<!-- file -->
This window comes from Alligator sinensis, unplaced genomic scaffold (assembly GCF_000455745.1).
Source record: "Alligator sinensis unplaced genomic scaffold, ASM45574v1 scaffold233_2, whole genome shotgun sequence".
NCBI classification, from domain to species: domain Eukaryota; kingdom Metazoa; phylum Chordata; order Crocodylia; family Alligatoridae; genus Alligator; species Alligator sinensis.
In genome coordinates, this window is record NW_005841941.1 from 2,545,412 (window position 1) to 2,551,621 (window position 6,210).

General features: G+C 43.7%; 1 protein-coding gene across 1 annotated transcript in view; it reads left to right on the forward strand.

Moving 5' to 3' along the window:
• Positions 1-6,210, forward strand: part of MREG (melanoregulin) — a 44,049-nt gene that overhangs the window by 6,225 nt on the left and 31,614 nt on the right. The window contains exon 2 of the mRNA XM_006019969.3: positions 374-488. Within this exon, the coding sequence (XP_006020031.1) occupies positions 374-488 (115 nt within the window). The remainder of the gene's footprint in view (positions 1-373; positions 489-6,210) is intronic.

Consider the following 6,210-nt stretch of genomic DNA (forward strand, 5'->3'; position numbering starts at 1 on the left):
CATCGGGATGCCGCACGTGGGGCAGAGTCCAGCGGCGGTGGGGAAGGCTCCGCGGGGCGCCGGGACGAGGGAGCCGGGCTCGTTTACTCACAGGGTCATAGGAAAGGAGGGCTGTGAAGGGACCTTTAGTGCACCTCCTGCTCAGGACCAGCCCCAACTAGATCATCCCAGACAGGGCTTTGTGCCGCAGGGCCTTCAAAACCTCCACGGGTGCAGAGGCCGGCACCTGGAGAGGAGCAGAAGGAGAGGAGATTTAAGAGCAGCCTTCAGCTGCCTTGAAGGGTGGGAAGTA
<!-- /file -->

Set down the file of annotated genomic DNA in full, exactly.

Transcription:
This window comes from Alligator sinensis, unplaced genomic scaffold (assembly GCF_000455745.1).
Source record: "Alligator sinensis unplaced genomic scaffold, ASM45574v1 scaffold233_2, whole genome shotgun sequence".
NCBI classification, from domain to species: domain Eukaryota; kingdom Metazoa; phylum Chordata; order Crocodylia; family Alligatoridae; genus Alligator; species Alligator sinensis.
In genome coordinates, this window is record NW_005841941.1 from 2,545,412 (window position 1) to 2,551,621 (window position 6,210).

General features: G+C 43.7%; 1 protein-coding gene across 1 annotated transcript in view; it reads left to right on the forward strand.

Moving 5' to 3' along the window:
• Positions 1-6,210, forward strand: part of MREG (melanoregulin) — a 44,049-nt gene that overhangs the window by 6,225 nt on the left and 31,614 nt on the right. The window contains exon 2 of the mRNA XM_006019969.3: positions 374-488. Within this exon, the coding sequence (XP_006020031.1) occupies positions 374-488 (115 nt within the window). The remainder of the gene's footprint in view (positions 1-373; positions 489-6,210) is intronic.

Consider the following 6,210-nt stretch of genomic DNA (forward strand, 5'->3'; position numbering starts at 1 on the left):
CATCGGGATGCCGCACGTGGGGCAGAGTCCAGCGGCGGTGGGGAAGGCTCCGCGGGGCGCCGGGACGAGGGAGCCGGGCTCGTTTACTCACAGGGTCATAGGAAAGGAGGGCTGTGAAGGGACCTTTAGTGCACCTCCTGCTCAGGACCAGCCCCAACTAGATCATCCCAGACAGGGCTTTGTGCCGCAGGGCCTTCAAAACCTCCACGGGTGCAGAGGCCGGCACCTGGAGAGGAGCAGAAGGAGAGGAGATTTAAGAGCAGCCTTCAGCTGCCTTGAAGGGTGGGAAGTA